November 23, 2017

When the Golden Bowl Breaks

By Lance Bailles

Near where I live is an elderly gentleman who lives in a retirement home. Sweet guy, unless you're relative of his. Sad but true, he suspects that his family is conspiring against him. Despite the fact that his sons are successful and drive luxury sedans, he is convinced that they want to do him in for his Ford Tempo. And he tells them so.

My dad had a stroke about five years ago, and believe me when I say this, he was a bear to be around for the two following years. I turned to the Bible for help, and the following is what I found. If you should find yourself in such a situation, it will help you to be a better Christian and a better supporter to your parents age.

First: Have pity by putting yourself in their shoes. Proverbs 14:29 says, "He who is slow to wrath has great understanding." It's a sad commentary on all of us that most of our anger is due to a lack of understanding. We all like to think that other people earn our anger, but in reality most of our anger is immature, uncalled for, and unbecoming to a Christian. Thankfully, there's help. In Luke 7:35f the Lord himself shows us how to put a little depth into our perspective. The place is the house of Simon, a Pharisee. During the course of the meal, a certain woman arrived. What Simon saw was a nuisance, a stringy haired obstacle to decency and digestion, an embarrassing distraction from weighty conversation. Isn't it odd how Jesus' acute sense of observation missed those things? What Jesus did see was a depressed, hurting person who was hungry for change and to be directed of God. The fact that Simon saw none of these things points to our own failure to see these things in so many of the people we meet. The question for you is, what do you see in your parents? Don't be so shallow as to not see beyond the decline of their minds to see the parents who loved you. Think about how horrible it must be to live with so many frightening delusions and to have everything familiar become strange. A little under-standing works a lot of compassion.

Second: Ignore insults rather than arguing them. Proverbs 19:11 says "The discretion of a man deferreth his anger; and it is his glory to pass over a transgression." Proverbs 17:9 says, "He who covers a transgression seeks love." Even more to the point, the Bible says, "Do not give heed to all the things that men say, lest you hear your servant cursing you; your heart knows that you have yourself cursed others." If it's a glory to ignore an insult, how much more then for the confused insinuations of a parent who cannot help what age is doing to him! Having to take it upon self to correct every little misstatement will only add to the wrongs of an untamed tongue with a track record for trouble. With the elderly, patient loving kindness is by far the best defense, an advocate that speaks more highly than an arguing mouth.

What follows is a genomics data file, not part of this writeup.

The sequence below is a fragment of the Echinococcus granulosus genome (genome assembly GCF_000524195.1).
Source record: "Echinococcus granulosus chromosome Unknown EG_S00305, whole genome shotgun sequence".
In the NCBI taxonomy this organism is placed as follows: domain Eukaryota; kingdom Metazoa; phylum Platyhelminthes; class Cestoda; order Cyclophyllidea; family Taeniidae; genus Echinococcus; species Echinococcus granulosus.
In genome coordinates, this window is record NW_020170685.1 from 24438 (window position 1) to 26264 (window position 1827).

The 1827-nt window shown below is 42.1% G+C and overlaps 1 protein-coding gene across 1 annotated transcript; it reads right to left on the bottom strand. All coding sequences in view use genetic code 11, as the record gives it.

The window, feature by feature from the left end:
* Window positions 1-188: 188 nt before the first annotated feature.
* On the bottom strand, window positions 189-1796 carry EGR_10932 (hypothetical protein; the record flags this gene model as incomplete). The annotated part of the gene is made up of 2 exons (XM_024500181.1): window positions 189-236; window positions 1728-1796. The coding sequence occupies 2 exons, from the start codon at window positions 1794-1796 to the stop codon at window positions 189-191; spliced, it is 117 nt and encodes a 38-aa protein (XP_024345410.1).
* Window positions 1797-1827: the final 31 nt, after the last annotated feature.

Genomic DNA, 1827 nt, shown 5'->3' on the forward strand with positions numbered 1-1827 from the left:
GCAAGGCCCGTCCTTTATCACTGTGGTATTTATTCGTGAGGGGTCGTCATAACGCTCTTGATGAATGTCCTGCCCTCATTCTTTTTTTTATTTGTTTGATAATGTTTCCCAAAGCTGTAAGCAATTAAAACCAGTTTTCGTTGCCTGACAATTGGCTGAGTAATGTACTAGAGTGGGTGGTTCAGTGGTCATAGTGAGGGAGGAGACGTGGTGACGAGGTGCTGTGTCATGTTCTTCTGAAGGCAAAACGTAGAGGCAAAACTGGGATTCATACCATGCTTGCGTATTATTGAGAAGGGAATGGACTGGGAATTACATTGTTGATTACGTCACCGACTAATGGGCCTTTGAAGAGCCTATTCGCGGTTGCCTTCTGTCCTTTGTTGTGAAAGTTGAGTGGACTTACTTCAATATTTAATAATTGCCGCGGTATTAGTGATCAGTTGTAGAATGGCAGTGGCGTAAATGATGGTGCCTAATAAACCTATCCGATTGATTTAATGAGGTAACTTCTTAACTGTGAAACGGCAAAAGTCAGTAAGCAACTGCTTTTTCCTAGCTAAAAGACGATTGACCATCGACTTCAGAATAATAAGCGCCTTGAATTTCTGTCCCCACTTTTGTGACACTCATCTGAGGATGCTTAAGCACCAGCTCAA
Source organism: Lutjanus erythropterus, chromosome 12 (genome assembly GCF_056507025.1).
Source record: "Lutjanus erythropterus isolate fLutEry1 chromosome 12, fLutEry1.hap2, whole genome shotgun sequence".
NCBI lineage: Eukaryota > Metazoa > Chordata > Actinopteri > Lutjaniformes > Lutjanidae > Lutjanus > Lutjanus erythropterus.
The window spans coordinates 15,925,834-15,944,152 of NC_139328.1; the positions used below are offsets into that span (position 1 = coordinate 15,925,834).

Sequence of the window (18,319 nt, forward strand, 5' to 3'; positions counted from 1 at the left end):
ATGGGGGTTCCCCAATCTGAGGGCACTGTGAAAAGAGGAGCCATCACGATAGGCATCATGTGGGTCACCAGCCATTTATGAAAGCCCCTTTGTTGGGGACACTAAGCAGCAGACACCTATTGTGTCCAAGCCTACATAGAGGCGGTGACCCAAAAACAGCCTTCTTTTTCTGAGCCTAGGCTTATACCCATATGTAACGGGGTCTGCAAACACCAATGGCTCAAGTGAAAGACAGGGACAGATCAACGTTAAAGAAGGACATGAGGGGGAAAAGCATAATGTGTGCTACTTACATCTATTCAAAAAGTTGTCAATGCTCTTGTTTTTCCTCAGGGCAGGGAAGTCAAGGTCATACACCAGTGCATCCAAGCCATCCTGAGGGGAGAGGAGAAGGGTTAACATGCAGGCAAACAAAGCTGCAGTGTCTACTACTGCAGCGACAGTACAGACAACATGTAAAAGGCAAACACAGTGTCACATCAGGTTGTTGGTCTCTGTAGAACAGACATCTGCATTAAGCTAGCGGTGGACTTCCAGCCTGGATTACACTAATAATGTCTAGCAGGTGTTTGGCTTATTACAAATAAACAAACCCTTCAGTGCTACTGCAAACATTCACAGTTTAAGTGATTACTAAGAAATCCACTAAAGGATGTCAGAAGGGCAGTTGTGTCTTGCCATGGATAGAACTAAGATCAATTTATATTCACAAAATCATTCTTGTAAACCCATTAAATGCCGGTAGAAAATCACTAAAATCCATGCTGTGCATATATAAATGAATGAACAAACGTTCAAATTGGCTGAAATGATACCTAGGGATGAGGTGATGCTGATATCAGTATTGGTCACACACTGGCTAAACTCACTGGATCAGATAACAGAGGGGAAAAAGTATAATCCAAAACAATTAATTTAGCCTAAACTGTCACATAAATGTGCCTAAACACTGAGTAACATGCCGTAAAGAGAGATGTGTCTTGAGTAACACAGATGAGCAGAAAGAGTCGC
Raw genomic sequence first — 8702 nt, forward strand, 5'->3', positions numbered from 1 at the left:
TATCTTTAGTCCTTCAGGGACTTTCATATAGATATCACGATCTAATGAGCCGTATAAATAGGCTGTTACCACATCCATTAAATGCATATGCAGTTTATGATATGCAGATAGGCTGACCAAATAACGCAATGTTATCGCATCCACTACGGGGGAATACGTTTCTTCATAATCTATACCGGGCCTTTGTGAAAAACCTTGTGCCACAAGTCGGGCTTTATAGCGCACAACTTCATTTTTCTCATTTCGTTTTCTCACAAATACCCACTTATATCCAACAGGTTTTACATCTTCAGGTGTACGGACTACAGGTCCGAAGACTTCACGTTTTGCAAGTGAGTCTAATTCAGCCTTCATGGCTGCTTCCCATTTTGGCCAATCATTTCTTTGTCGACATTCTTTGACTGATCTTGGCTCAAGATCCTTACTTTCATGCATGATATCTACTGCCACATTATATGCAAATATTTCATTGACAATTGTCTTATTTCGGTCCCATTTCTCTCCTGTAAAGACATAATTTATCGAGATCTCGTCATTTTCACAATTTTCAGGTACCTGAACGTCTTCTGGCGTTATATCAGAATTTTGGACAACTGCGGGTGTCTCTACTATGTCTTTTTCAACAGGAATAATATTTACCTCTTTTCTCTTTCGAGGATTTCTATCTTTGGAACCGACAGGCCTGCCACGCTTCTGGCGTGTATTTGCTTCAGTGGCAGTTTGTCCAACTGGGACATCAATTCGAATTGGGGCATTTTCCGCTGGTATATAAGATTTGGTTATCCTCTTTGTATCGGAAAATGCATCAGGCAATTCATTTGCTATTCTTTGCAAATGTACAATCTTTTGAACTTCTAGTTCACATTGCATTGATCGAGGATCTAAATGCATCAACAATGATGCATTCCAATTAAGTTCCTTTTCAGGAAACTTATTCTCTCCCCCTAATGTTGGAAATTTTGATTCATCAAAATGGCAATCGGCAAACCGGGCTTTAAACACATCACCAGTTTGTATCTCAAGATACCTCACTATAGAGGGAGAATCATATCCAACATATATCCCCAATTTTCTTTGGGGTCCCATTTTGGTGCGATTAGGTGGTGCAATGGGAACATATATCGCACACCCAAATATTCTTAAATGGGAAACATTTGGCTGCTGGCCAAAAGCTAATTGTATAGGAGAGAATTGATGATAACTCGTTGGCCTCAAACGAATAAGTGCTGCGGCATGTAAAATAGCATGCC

Third: When it's time to convince your aged parents to make an important decision, try not to do it alone. 1 Kings 1 illustrates this well. David has become an old, ineffective king who still clutches the throne of power. Ambitious, evil men are already cutting up the kingdom. It is easy for all of us, and especially so with the elderly, to rather pilot a ship to ruin than to admit that we need help. The kingdom was falling apart and Nathan wanted to do something about it, but notice that he didn't do it alone. Rather, he made a team effort with Bathsheba. It worked. Your folks may be crashing their estate or may need to make some other important decision. If you take someone else whom they trust, you will be wise to imitate Nathan and avoid a solo sales pitch.

When you were a child, there were days when no doubt you put your parents through "the works." Now that we are older, we have another kind of works for our parents: good works. Be understanding with their fears, don't let unfair remarks become a big deal, be there to help them as the sweetest person you can be, and don't be afraid to encourage others to help out, especially those who should be obligated to do so. Let's remember the most important part: God will remember our labor of love, and that makes everything worth it.

Guardian of Truth XXXIX: 4 p. 5
February 16, 1995

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